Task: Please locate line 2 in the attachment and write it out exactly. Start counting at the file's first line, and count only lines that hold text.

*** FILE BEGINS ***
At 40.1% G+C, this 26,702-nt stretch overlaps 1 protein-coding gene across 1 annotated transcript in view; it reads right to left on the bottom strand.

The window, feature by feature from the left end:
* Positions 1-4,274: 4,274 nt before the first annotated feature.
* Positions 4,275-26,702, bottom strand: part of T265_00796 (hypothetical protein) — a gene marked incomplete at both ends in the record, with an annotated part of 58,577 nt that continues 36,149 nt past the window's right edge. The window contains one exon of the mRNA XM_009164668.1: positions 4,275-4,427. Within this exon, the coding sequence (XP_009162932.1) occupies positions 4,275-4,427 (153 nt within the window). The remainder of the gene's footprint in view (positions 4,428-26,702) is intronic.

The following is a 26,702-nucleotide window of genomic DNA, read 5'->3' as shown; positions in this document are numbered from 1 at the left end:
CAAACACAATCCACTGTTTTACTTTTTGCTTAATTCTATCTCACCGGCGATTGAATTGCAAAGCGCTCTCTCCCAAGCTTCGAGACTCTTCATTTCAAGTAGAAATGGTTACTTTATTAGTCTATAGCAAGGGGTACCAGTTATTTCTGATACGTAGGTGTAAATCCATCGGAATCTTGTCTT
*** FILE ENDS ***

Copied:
The window, feature by feature from the left end: